int height = (int)frame1.Size.Height;

    //first-pass: difference and threshold filter (mark the pixels that are changed between two frames)
    PGM step1Image = new PGM(width, height);
    for (int x = 0; x < width; x++)
    {
        for (int y = 0; y < height; y++)
        {
            int diff = Math.Abs(frame1.GetPixel(x, y) - frame2.GetPixel(x, y));
            step1Image.SetPixel(x, y, diff >= differenceThreshold ? Foreground : Background);
        }
    }

    //second-pass: erosion filter (remove noise i.e. ignore minor differences between two frames)
    PGM step2Image = new PGM(width, height);
    int m = noiseFilterSize, n = (m - 1) / 2; //'m' will be an odd number always
    for (int x = 0; x < width; x++)
    {
        for (int y = 0; y < height; y++)
        {
            //count the number of marked pixels in current window
            int marked = 0;
            for (int i = x - n; i < x + n; i++)
                for (int j = y - n; j < y + n; j++)
                    marked += step1Image.GetPixel(i, j) == Foreground ? 1 : 0;

            if (marked >= m) //if atleast half the number of pixels are marked, then mark the full window
            {
                for (int i = x - n; i < x + n; i++)
                    for (int j = y - n; j < y + n; j++)
                        step2Image.SetPixel(i, j, Foreground);
            }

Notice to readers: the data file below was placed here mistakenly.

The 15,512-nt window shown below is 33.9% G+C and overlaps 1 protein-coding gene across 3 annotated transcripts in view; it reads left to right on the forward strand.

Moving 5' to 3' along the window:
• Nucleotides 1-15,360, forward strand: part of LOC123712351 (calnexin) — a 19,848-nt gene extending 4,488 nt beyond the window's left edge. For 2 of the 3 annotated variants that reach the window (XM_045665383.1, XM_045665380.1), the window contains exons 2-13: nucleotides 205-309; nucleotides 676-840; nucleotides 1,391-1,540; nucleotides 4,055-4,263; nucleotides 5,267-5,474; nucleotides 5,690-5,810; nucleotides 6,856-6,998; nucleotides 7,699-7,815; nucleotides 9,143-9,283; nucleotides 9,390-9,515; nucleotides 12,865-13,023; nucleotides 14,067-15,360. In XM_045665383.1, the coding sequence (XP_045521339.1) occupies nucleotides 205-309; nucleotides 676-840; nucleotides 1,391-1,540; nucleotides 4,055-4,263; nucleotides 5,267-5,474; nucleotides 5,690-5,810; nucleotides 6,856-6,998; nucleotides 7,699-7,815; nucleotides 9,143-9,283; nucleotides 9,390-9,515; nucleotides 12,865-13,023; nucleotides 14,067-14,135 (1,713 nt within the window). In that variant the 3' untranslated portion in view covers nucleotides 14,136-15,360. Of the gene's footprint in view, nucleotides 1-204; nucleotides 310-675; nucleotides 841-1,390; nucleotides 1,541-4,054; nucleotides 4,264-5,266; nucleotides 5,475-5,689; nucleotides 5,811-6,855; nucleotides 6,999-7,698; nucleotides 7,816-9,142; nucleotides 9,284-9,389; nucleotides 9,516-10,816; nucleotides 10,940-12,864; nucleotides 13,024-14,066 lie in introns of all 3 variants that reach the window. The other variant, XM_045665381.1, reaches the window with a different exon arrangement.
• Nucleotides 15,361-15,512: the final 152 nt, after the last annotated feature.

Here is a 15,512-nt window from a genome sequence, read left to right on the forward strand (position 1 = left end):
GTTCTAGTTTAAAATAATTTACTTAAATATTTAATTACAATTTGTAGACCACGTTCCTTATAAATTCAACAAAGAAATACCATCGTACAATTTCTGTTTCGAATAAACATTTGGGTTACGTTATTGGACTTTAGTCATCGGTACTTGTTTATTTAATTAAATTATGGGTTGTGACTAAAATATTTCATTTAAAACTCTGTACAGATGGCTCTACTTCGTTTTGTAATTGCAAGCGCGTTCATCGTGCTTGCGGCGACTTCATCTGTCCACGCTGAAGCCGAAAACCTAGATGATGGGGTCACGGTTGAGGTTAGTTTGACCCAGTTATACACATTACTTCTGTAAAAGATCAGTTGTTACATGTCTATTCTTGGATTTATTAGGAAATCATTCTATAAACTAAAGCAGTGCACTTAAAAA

}
    }

    return new List<PGM>() { step1Image, step2Image };
}

Motion-Detection in Video

The above steps can be applied to a series of consecutive frames extracted from a captured video or live streaming video. Some interesting features (like silhouette) can be extracted from the output-image of Step2, and the features can be used to identify a person using methods like template-matching.

The methods explained in this article can be implemented in biometric applications, especially identifying humans using gait. Gait refers to the walking-style of an individual. Gait based recognition of humans is particularly useful in surveillance applications in public places like airport, where it is difficult to get useful information (like face or iris) at required resolution without willful intervention of the persons. Given the video of an unknown individual, the features extracted can be used as a cue to find who among the set of individuals in the database the person is.


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MotionDetection-Source.zip  1.56 mb  (382 downloads) C#, Silverlight 4 Visual Studio 2010

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 Comments on this Article
Comment by Aiden on Jul-04-2015
good
Comment by jannette on May-02-2014
slt , svp comment je peux lancer une enregistrement vidéo suivi d'une détection de mouvement en utilisant langage C# et la bibliothèque EmguCV ??
Comment by spiffyladd on Mar-05-2014
Thanks
Comment by Sheraz on Dec-17-2013
I am a student and want to learn some good subject of image processing Thanks\ Sheraz
Comment by afanullah on Jul-04-2013
good